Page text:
4b) Ditto sight picture before shooting the stage.
4c) Ditto remembering to apply the pistol grip in your pocket.
5) Arrive early enough that you don't have to shoot 20 strings of the plate rack all in a row.
Shooting lessons learned:
1) No, seriously, do whatever you have to do not to miss.
1a) This also really applies to D hits.
2) Slowing down to (mostly) get my hits added ~2 sec a string. Which is not good, but is less than one D.
3) Trigger control trigger control trigger control trigger control.
4) The discipline to shoot at the speed of my sights is the critical thing. My adjustability sucks. I have to be able to turn speed up on command, on which I've made some progress; I also have to be able to slow down enough to hit 15-yard and 20-yard targets on command, regardless of whether it feels like empires are rising and falling in the time it takes.
Mental game: Improved somewhat. Blurry vision, first Shooting In The Pouring Rain experience, a couple real stinker stages. Mostly managed to tune this stuff out.
Steel: Happier with steel. Not sitting on the plate rack admiring my work as long now. Times ranged from 4.5 s-8.5 s, with the lower end making up the bulk. Think I can get that down to under a consistent four with a minimum of effort. Some of the lower-end runs had makeup shots, so removing those and transitioning more aggressively will do a lot.
Long-distance: Can't make 15- and 20-yard A hits at anything like speed. Need some live-fire practice with shot calling on this.
Short-range hosing: Actually pretty okay, which used to be a challenge for me.
Overall thoughts and notes:
First match, overall times ranged from ~100-150 seconds (average: ~125 s), with raw times ranging from ~74-82 s (avg: ~78 s). Looking at amateur divisions, had two finishes in the top third of the pack, two in the middle third, and one in the bottom fifth. Second one, overall was ~95-120 s (avg: ~107 s), with raw from ~68-79 s (avg: ~74 s.) Amateur placings were three top third and three middle third.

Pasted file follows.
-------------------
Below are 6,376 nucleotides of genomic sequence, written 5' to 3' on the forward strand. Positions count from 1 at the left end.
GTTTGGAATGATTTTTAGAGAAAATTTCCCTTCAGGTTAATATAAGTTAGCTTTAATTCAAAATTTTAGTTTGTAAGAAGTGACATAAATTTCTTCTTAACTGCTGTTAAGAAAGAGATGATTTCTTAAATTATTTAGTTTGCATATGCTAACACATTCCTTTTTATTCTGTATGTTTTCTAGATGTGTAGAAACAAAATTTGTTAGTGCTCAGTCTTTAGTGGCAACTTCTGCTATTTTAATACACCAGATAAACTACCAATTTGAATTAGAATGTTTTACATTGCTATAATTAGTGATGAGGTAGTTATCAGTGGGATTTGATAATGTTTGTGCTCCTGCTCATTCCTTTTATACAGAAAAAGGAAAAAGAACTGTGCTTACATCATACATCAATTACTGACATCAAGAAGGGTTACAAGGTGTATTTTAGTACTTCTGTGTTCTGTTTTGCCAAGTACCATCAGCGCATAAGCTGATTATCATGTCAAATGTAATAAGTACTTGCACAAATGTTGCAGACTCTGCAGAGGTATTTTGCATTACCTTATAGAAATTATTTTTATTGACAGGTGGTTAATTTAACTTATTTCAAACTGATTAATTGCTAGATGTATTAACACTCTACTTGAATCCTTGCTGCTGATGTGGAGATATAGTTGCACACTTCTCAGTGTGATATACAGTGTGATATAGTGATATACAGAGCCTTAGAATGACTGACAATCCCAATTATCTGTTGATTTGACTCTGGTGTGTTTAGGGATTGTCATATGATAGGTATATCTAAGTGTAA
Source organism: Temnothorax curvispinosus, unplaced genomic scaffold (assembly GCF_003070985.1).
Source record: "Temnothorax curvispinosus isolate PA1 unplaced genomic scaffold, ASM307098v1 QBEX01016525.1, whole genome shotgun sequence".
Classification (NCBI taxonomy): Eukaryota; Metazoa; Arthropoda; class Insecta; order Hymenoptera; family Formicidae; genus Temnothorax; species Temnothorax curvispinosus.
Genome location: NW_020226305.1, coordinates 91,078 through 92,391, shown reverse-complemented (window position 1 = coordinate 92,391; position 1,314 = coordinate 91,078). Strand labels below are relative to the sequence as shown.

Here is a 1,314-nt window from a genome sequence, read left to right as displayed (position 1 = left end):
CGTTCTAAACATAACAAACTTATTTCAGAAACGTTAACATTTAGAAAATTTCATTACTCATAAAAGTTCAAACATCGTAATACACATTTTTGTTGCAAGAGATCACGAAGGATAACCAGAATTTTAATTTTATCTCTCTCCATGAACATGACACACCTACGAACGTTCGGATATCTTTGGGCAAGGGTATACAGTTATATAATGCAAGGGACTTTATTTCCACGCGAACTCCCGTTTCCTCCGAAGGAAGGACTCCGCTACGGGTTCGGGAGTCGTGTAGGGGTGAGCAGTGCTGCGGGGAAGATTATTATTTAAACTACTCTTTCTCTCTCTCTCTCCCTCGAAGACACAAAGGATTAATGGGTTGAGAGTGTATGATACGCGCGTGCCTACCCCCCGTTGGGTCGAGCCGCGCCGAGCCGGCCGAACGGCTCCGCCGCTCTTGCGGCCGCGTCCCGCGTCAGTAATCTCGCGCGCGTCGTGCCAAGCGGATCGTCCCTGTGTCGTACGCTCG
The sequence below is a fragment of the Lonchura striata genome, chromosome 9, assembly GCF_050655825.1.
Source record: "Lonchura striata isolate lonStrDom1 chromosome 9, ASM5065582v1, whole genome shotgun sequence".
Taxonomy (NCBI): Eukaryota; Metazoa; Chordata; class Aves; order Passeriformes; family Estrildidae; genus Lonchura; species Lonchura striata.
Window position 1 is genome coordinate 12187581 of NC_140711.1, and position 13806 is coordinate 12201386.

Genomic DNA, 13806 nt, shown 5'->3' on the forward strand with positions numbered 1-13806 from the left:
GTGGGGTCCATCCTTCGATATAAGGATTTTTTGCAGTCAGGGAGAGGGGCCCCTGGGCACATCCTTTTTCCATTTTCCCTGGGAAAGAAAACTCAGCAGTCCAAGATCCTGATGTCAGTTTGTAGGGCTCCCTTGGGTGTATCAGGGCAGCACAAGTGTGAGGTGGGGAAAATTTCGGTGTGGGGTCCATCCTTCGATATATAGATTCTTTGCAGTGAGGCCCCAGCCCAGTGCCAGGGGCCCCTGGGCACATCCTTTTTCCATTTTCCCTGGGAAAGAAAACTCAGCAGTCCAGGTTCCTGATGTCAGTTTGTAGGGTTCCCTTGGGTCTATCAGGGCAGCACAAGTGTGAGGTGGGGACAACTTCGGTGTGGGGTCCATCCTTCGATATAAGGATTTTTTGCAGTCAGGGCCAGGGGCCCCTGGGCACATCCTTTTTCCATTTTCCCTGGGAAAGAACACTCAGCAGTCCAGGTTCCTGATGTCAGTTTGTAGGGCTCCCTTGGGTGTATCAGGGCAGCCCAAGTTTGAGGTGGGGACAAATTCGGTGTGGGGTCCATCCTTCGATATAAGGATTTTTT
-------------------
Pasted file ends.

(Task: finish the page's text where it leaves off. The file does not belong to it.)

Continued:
Shooting clean or close to it on paper at my current speed, plus the steel stuff mentioned above, would put me in contention for a gat in Guardian or Heavy Metal (as always, depending on who shows up.) Pretty sure this is low-hanging fruit; I haven't done much live-fire practice on hitting 15- or 20-yard As at speed, and I shot a plate rack for the first time at my first GSSF match.
Blah blah blah exciting dry-fire update:
Still dry-firing every day. Was able to tolerate upping rep volume by splitting it into ~150 reps in the morning and ~100 at night. 150 is the new baseline, though, so that happens every day now, including live-fire/match days. Have been throwing in wide transitions and SHO/WHO trigger press work. Still suck at everything.
Posted 21 June 2017 - 07:45 AM
Posted 26 June 2017 - 08:43 AM